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BMC's lone photographer on how he found his calling

Tuesday, 19 August 2014 - 6:20am IST | Agency: dna
  • Kondwilkar relies on firemen while taking pics Rajendra Gawankar dna

Despite spending 26 years shooting pictures and footage of major fire incidents and building collapses in Mumbai, Rajneesh Kondwilkar is still addicted to his job, rather camera.
Kondwilkar, 50, is the lone photographer of the Mumbai Fire Brigade who has single-handedly been covering fire incidents, building collapses and other disasters (bomb blasts, riots) across the city.

Major ones include fire at the Indian Express building, the Oberoi hotel fire, Babu Genu building collapse, and Lotus Business Park fire.

What makes Kondwilkar's job different from others is the details his pictures require, as they are often used for analysis and investigation by the Brihanmumbai Municipal Corporation (BMC).

"I always have to be extra careful while shooting as the images can provide crucial evidence to the department during investigations," says Kondwilkar, who holds a degree from the JJ School of Arts. And invariably, that comes before satisfying his basic instinct to look for exclusive pictures.

So, what is it that drove him to a profession as unique as this? "I always wanted to be photographer, but when I first joined the BMC, I wasn't sure what I was supposed to do. It's only after a few months that I realised what exactly my job entailed," he says. That's where he found his calling.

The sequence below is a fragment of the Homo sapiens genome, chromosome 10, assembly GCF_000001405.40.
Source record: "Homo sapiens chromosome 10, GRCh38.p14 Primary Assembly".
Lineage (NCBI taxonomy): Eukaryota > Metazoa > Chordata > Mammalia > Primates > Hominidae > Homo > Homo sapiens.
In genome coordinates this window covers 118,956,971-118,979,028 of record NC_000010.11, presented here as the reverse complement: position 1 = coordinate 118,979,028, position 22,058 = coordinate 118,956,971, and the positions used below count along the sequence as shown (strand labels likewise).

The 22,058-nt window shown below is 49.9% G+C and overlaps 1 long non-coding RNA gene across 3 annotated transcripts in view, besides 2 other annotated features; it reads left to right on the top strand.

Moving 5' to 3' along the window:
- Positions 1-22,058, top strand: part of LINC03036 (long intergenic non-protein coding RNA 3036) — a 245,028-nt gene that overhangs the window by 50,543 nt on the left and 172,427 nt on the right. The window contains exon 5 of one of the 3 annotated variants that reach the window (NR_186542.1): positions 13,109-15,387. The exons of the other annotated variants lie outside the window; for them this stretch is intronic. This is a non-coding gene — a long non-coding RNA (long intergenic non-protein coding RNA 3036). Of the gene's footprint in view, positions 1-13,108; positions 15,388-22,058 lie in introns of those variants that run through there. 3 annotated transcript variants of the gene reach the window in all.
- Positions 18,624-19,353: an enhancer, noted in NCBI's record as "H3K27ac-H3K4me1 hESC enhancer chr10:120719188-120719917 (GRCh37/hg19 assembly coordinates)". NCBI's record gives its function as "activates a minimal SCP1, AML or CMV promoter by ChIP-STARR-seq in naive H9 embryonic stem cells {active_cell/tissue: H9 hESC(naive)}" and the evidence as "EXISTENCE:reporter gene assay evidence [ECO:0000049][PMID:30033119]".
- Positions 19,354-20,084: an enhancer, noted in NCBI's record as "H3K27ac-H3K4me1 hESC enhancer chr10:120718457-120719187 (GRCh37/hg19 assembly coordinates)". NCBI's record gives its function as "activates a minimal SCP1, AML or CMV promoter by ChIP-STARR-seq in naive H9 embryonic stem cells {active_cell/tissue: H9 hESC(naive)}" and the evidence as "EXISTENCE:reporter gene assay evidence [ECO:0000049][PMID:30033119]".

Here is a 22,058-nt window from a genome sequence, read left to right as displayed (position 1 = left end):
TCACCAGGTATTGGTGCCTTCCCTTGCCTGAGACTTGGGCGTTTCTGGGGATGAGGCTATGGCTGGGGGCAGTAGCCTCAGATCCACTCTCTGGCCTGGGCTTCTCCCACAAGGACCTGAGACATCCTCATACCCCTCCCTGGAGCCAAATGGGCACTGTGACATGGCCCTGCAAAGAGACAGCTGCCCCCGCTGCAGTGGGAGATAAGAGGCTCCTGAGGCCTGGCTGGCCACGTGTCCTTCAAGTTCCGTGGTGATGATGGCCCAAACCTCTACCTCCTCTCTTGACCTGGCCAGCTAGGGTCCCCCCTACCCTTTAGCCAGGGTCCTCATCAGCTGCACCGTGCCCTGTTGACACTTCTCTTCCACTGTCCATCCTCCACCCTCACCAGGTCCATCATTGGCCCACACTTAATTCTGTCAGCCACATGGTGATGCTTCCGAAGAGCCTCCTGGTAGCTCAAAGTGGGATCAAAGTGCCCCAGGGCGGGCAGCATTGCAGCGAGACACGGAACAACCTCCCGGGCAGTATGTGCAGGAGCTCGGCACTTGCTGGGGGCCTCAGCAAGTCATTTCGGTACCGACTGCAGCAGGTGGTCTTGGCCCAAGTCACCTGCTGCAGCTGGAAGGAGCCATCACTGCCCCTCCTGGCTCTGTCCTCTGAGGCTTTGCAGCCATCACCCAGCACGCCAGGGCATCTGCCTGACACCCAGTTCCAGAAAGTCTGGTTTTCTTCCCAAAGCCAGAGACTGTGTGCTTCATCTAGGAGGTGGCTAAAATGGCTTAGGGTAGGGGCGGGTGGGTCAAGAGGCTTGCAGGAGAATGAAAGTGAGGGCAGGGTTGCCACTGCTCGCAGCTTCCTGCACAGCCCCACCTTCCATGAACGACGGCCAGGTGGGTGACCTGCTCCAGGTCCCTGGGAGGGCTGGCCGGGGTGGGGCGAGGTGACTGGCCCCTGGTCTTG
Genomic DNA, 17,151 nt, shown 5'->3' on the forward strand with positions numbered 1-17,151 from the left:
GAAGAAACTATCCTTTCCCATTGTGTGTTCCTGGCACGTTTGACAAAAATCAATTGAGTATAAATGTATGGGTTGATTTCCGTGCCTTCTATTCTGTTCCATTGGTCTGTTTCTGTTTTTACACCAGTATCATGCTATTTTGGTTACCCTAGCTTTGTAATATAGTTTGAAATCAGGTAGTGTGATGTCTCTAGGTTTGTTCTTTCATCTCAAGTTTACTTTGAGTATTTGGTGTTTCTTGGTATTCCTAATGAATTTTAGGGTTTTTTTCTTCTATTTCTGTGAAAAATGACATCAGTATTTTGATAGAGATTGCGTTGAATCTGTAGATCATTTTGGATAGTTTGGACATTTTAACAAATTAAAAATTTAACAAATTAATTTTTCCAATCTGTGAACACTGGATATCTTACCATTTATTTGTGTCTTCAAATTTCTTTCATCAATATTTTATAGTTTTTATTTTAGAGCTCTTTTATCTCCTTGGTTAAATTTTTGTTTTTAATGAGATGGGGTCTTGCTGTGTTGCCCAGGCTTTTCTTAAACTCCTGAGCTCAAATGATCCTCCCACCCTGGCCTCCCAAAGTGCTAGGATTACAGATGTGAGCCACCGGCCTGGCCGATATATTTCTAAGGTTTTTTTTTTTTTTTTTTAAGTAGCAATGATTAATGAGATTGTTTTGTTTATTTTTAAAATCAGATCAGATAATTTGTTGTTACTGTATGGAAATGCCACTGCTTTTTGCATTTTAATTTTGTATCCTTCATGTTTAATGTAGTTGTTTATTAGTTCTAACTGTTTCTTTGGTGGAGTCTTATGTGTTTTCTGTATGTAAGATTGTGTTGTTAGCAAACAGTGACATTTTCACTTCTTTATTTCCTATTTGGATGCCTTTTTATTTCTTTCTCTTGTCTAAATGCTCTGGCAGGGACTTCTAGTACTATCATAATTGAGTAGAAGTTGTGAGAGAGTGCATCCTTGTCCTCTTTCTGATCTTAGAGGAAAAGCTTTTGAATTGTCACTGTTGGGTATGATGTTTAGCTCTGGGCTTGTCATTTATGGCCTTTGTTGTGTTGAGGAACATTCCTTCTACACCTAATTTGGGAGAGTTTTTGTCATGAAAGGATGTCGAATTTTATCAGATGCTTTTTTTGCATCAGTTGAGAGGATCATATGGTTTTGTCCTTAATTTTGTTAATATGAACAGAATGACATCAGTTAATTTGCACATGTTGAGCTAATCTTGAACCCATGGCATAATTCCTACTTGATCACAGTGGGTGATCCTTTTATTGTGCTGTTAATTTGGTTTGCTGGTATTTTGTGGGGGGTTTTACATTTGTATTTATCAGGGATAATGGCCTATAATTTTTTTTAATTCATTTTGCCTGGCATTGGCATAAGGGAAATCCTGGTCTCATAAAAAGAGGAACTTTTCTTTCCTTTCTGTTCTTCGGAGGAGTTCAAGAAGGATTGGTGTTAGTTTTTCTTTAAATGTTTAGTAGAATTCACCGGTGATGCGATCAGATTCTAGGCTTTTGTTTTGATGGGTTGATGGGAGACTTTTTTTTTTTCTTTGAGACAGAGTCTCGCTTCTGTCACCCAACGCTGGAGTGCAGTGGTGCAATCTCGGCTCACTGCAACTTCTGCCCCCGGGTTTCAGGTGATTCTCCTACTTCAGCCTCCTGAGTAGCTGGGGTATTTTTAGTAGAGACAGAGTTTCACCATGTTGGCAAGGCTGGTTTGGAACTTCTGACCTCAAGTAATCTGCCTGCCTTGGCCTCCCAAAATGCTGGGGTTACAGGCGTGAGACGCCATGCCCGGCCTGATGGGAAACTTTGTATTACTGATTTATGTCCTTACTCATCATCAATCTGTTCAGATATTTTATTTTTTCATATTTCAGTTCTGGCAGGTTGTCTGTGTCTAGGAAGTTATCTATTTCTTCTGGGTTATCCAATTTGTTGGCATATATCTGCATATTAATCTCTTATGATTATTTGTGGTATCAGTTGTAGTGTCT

Shooting dangerous fire incidents and building collapses is not everybody's cup of tea, however, especially when it involves such a high amount of risk. Is he not scared for his life? "Initially, I was, but I trust my firemen colleagues. They guide me perfectly well," Kondwilkar says.

Kondwilkar's experiences have made him tough over the years. Encountering crushed and charred bodies might be passé for those involved in rescue operations during such incidents, but it is a big deal for a photographer. "There are several heartbreaking moments, but then, all you can do is keep your emotions aside and do your job," he says.

He recalls, while shooting pictures of a collapsed building in Kumarwada a couple of years ago, he came across the stiff bodies of a mother and child hugging each other, being pulled out from the debris. "It was such a painful image that it stuck with me," Kondwilkar says.

Apart from shooting perfect pictures, he also gets a high when his pictures are displayed in schools, colleges, railway stations and other public places for the purpose of educating people. "A picture says a thousand words. So, even if people make sure they turn off the knobs of their gas cylinders after seeing my pictures, it will be an achievement for me," he adds.




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